North American Birds

VOLUME 70 NO2 2018

A Quarterly Journal of Ornithological Record Published by the American Birding Association. The mission of the journal is to provide a complete overview of the changing panorama of our continent’s birdlife.

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Page 69 of 115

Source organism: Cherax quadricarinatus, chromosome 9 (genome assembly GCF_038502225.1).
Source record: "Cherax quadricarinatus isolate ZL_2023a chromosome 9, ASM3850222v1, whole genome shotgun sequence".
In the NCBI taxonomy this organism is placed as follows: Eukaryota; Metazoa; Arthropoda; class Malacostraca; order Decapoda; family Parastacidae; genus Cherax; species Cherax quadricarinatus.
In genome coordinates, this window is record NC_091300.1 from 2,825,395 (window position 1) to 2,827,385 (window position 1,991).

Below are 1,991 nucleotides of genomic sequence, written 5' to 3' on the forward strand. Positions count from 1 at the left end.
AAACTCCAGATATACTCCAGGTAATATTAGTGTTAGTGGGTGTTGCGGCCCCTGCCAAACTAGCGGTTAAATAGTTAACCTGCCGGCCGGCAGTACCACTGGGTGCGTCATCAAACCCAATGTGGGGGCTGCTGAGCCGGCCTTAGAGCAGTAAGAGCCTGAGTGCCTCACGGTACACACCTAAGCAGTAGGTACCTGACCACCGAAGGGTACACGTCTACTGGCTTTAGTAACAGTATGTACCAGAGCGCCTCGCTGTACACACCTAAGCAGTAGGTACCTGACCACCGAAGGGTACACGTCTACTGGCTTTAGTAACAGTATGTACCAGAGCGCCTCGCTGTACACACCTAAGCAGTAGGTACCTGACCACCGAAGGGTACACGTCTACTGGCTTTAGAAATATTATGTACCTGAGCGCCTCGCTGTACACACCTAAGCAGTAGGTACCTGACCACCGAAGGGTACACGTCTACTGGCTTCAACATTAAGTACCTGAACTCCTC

N O R T H A M E R I C A N B I R D S 204 Southern Great Plains Joseph A. Grzybowski W. Ross Silcock –––––––––––––––––––––––––––––––––––––– S easonal mainlines for some time have in- cluded the fundamental effects of climate change, the northward shifting ranges of some species, and migration timing becoming later in the fall and earlier in the spring. This winter season captures an array of these; north - ward for Northern Shoveler, American White Pelican, Double-crested Cormorant, Greater Yellowlegs, Eastern Phoebes, Ruby-crowned Kinglets, Brown Thrashers, Yellow-rumped Warblers, Chipping Sparrows among others. This has also meant the northward retreat of wintering ranges for species such as Common Mergansers, Rough-legged Hawks, American Tree Sparrows, and an array of gull species. This season expressed another continuing trend, which is the west-northwestward shift in more woodland species such as Red-shouldered Hawk, Barred Owl, Carolina Wren, Pine War - bler, and Northern Cardinal. Cold snaps and droughts can (and have) hampered these pat - terns in the past decade or so, but only briefly. In general, water conditions were sufficient. Ir - ruptive species were relatively quiet this season, with few Red-headed Woodpeckers or Red- breasted Nuthatches, and no significant incur - sion of forest finches excepting Pine Siskins. Other species showing some weaknesses in numbers were Western Grebes, Herring Gulls, and Black-billed Magpies in Nebraska. Other - wise, an array of regular rarities were found. Among items to follow is an emerging story on the wild status of Mute Swans in the Region. Abbreviations: Cheyenne Bottoms (Cheyenne Bottoms W.M.A., Barton, KS); Hackberry (Hack - berry Flat W.M.A., Tillman, OK); McConaughy (Lake McConaughy Reservoir, Keith, NE); Qui - vira (Quivira N.W.R., Stafford, KS); Red Slough (Red Slough W.M.A., McCurtain, OK). 500+ in Wheeler 3 Jan (SJD); the North Platte C.B.C. high was 173 on 22 Dec (fide TJW). Red- necked Grebes can fringe NE; a surprise was the 4 at McConaughy through 2 Jan (fide SJD) with singles in Lancaster, NE 1-3 Dec (TG, m.ob.); Wyandotte, KS 7-12 Dec (NA, m.ob.); Doug - las, KS 5 Jan (NV, BW); and Russell, KS 6 Jan (DK). Very northerly Eared Grebes were at Mc - Conaughy 2 Jan (fide SJD), Douglas, KS 3-8 Jan (1-2 birds; GP, MMH), and Shawnee, KS 13 Jan (BW, NV). Mid-winter reports in OK were also noteworthy with up to 13 through the period in Oklahoma, OK (JAG, m.ob.), and singles in Mc - Curtain 26 Jan (DA) and Tulsa 16 Jan and 4 Feb (TH, BC). A good tally for the date was the 339 Western Grebes at McConaughy, a staging area, 2 Jan (fide SJD). Single Westerns were in Shaw - nee, KS 9 Jan (DL, MF); Linn, KS 29 Jan–5 Feb (MG, BW, m.ob.); 22 Jan in Ellis, OK (L&MT); and 7-24 Feb in Payne, OK (TO, m.ob.). While Clark's Grebe occurs with Western Grebes stag - ing in fall at McConaughy, only one was there 2 Jan (fide SJD). Numbers of both Eurasian Collared-Dove and White-winged Dove continue to increase in the northern part of the Region; 943 Col - lared-Doves were tallied in Scotts Bluff, NE 29 Dec (fide AK) and White-wingeds were re - ported from four scattered locations in NE (fide WRS). The only report of Inca Dove was in McCurtain, OK 26 Jan (DA), and a much rarer Common Ground-Dove was in Johnston, OK 11 Dec (MT). RAILS THROUGH PELICANS A King Rail wintered at Red Slough 26 Jan–16 Feb (DA); the species is annual in winter at this location. Good numbers of Sandhill Cranes lin - gered into midwinter in KS including 450 at GEESE THROUGH DOVES Large numbers of Snow Geese reached Nebras- ka by the end of Jan; 10,600 were in Clay 30 Jan (LR, RH) with an e. NE record of 500,000 in Platte 26 Feb (CNK). Wild Mute Swans may be on the cusp of entering the Region; this spe - cies was added to the Nebraska Official State List based on a single accepted record, an un - marked ad. that wintered in Douglas, 7 Dec–7 Feb (D&JP, MC). Three Mute Swans of un - known provenance were in Tulsa, OK 22 Dec (LP). A high count of 83 Trumpeter Swans win - tered in Douglas, NE (fide WRS); small num- bers (2-9) have become routine in Tulsa, Osage, Washington, and Pawnee, OK during Jan (fide JAG). An exception during winter, 2 Tundra Swans were with the Trumpeters in Douglas, NE; 4 Tundras were in Washington, OK 1-15 Jan (fide JAG). Reports of American Black Duck have declined in recent winters; encouraging were reports of 8 individuals in e. KS during the period (fide CO). A species whose winter status may be clouded by casual identification issues, a Blue-winged Teal was in Madison, NE 13-15 Jan (WF). Good numbers of Greater Scaup in - cluded 107 in Tulsa, OK 2 Dec (JWA, KW), and 81 at McConaughy 2 Jan (SJD). Scoters are rare but regular in the eastern part of the Region. A Surf Scoter overwintered at McConaughy (fide SJD), 2 wintered in Shawnee, KS to at least 29 Jan (DM), and 5 were in Pawnee, OK 11 Feb (MP, JD). Two White-winged Scoters wintered at McConaughy (fide WRS), and 2 were in Wa - baunsee, KS (SSc, TSc). The only mid-winter Black Scoter reported was in Sedgwick, KS 1 Feb (KG). Long-tailed Ducks were seen through the period at McConaughy (1-2 birds; fide WRS) and in five KS counties (9 birds; fide CO); the only report for OK detailed 2 at Hackberry 3 Dec (L&MT). Barrow's Goldeneye, formerly less than annual, were noted this season in Shawnee, KS 26 Jan (TB) and Lancaster, NE until 1 Dec (JGJ), with 1-2 at Mc - Conaughy through the period (fide WRS). Common Merganser num - bers built up in Alfalfa, OK to just ca. 1100 for a short period 12 & 26 Jan (GH); the species was for - merly more common and occurred both earlier and later in the season. A count of 102 Northern Bob- white was tallied at the northwest edge of their Regional range in Loup, NE 30 Dec (fide DH). On the western edge was a count of 195 in Ellis, OK 4 Jan (fide ES). A Scaled Quail was an odd find in Ellis, OK 4 Jan (fide ES). Greater Prairie- Chicken is occurring in good num - bers in Nebraska, e.g. an amazing A lingering subadult Swainson's Hawk at Hackberry Flat Wildlife Management Area, Tillman County, OK, furnished one of only a few winter records for the Region. Photo by © John Ault.